Monday, March 14, 2011

For Writers - The Plot & Working it Backward

Our tip this week comes from a discussion recently with the online mystery writing class this month. We talked about one method of plotting that involves uncovering the main plot points of a novel by starting at the solution/climax and working our way backward.

The question arose: "I'm having trouble with working backwards and setting up the "getting there." For instance, if Col. Mustard killed Miss Plum in the Library with a wrench, because she knew he stole money - that would be the ending - but how do I work backwards?"

The answer/example: With the scenario you presented, let's say the question is, Who killed Miss Plum? And the solution is: Col. Mustard killed Miss Plum in the Library with a wrench, because she knew he stole money.

Picture that solution at the top of a ladder.

Now, as the detective, what clues will they need to find in order to determine that it was Col. Mustard who did the killing? Or, visualizing it, what rungs do you need to climb to reach the top of a ladder?

Here's where we work it backward:

Col. Mustard had to have opportunity. How did he get to Miss Plum? Where was he in relation to the library? What's the timeline?

To work on the timeline, your ME will need need to establish time of death.

Determine what Col. Mustard was doing at that time and how he was able to get to her and do the deed.

The murder weapon was a wrench. How will you tie this wrench to Col. Mustard? Did he leave fingerprints? Did he have a collection of wrenches seen earlier in the text? Plant this clue beforehand for your detective to discover.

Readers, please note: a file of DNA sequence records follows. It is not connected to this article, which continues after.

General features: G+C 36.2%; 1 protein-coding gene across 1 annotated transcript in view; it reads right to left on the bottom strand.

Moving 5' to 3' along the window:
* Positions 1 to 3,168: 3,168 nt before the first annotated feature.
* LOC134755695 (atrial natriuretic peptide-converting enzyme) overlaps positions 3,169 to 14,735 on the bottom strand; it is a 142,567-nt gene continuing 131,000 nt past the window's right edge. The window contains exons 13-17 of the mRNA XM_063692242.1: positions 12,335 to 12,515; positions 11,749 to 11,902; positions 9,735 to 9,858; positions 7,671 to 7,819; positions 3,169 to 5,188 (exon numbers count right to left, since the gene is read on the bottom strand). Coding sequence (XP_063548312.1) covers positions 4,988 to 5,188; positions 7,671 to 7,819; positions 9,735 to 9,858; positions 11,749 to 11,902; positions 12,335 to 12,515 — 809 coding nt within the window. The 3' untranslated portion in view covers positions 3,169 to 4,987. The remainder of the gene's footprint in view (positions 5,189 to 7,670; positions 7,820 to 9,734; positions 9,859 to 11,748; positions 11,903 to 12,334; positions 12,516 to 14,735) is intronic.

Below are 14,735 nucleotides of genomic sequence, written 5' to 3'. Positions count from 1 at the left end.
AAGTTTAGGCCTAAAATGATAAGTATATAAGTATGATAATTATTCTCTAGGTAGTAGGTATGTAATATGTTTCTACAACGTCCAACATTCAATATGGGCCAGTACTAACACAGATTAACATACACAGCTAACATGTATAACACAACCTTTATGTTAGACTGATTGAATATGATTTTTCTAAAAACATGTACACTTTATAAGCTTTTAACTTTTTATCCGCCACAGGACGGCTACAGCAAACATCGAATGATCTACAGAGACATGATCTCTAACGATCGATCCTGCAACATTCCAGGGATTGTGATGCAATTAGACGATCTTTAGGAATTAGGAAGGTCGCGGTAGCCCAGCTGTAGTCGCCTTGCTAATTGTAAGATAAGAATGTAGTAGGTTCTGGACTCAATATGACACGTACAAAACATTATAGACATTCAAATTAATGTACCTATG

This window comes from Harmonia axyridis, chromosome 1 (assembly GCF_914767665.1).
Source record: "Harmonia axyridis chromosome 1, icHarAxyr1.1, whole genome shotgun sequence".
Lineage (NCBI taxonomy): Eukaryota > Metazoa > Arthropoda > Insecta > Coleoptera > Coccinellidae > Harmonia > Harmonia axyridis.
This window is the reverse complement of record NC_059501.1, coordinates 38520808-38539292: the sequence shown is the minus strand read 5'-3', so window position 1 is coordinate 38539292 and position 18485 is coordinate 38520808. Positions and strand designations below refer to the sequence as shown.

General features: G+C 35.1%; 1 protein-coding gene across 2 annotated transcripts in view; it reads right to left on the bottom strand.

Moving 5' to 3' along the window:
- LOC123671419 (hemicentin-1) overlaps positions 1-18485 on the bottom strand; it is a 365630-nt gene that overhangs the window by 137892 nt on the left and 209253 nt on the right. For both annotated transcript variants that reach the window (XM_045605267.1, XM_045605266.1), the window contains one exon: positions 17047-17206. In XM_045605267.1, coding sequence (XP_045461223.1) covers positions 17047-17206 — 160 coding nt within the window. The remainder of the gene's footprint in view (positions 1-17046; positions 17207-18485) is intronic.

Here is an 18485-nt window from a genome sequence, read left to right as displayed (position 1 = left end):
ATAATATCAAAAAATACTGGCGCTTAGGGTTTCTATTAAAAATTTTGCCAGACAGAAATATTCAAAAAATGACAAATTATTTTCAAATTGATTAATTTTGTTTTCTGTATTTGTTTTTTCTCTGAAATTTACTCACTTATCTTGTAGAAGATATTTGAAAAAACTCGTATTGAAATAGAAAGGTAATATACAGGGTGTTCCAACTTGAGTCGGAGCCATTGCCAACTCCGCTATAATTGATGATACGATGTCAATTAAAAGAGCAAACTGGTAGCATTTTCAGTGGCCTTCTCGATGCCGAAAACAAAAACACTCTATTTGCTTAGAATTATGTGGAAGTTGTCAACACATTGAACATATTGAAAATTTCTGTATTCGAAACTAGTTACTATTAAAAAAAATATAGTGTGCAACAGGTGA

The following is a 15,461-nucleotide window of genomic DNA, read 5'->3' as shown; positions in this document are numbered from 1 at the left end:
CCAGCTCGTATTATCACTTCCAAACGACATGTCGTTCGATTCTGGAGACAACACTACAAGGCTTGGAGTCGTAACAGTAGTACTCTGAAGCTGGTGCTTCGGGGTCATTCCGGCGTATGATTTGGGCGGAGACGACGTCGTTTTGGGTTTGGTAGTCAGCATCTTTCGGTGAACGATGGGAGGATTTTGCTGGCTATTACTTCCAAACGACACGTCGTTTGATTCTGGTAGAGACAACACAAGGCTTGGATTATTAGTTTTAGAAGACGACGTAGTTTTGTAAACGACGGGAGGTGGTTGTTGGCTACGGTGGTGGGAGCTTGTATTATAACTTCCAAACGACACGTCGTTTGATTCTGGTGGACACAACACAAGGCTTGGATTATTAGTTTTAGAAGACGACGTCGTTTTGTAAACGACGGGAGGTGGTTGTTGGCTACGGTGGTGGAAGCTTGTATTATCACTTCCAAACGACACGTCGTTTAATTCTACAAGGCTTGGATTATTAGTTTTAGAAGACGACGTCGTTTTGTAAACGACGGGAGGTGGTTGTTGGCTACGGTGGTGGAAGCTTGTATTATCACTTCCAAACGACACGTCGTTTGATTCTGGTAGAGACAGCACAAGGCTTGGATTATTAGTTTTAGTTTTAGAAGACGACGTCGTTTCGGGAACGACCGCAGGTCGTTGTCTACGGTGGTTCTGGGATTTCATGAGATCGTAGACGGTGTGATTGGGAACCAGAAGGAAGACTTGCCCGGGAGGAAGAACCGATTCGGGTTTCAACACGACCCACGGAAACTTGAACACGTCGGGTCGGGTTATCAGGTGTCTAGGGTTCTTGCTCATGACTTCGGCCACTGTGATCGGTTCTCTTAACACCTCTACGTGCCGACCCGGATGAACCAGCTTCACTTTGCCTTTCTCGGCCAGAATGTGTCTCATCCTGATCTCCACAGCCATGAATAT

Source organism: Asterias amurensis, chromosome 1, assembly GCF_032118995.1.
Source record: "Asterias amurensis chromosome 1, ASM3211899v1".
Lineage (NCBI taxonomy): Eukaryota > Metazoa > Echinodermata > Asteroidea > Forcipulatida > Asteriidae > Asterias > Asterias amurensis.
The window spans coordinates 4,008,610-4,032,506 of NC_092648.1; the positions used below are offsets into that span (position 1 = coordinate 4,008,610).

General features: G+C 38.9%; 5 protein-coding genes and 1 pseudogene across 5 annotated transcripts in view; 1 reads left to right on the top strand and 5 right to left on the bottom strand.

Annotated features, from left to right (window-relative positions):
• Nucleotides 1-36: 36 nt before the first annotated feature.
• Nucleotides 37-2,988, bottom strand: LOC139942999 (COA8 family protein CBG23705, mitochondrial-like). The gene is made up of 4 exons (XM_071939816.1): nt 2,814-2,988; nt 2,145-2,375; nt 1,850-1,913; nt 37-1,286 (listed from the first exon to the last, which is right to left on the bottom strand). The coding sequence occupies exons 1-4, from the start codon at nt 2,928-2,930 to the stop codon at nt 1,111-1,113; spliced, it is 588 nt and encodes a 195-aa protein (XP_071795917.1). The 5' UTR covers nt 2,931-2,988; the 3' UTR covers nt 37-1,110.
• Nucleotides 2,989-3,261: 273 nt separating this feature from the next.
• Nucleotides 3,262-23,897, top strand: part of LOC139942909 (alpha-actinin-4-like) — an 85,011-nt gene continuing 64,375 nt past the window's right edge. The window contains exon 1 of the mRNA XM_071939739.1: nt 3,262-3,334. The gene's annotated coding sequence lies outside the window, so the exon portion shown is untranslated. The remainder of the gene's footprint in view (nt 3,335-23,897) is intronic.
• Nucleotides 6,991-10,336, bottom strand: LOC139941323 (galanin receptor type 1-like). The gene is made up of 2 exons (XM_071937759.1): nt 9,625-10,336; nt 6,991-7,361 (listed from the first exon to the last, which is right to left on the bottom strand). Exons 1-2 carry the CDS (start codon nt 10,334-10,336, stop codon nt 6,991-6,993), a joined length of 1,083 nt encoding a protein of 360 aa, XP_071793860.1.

Now, what did Col. Mustard say he was doing at that time? (Alibi)

What clues are going to tell you, the detective, that he was not where he said he was? (Or that he was able to slip away and come back.)

Col. Mustard will need to have motive. As you said, Miss Plum knew he had stolen money. So, establish that there is money to be stolen early on. Now, determine why and how Col. Mustard stole that money.

Also, determine how Miss Plum would have discovered Col. Mustard stole the money. What was their relationship? What clues did he leave behind that she could have picked up on? Or, did she witness the theft? Were they in on it together and she was going to tell? Had he planned to off her all along, or did she turn on him?

Now, having worked backward through this question, let's say your hard work has established the following:

Col. Mustard runs a skate shop in Venice Beach. He builds custom skateboards with his partner, Major Pain. Miss Plum is a graphic artist and student at the local community college, making her way through school by designing boards for the shop.


While Col. Mustard and Major Pain were having lunch on the pier, a random homeless dude broke into the skate shop and stole the week's earnings from the cash box they keep in the back. Miss Plum startled the guy and he chased her into a neighboring shop, The Library of Love and killed her with a wrench he had taken off the workbench in the skate shop.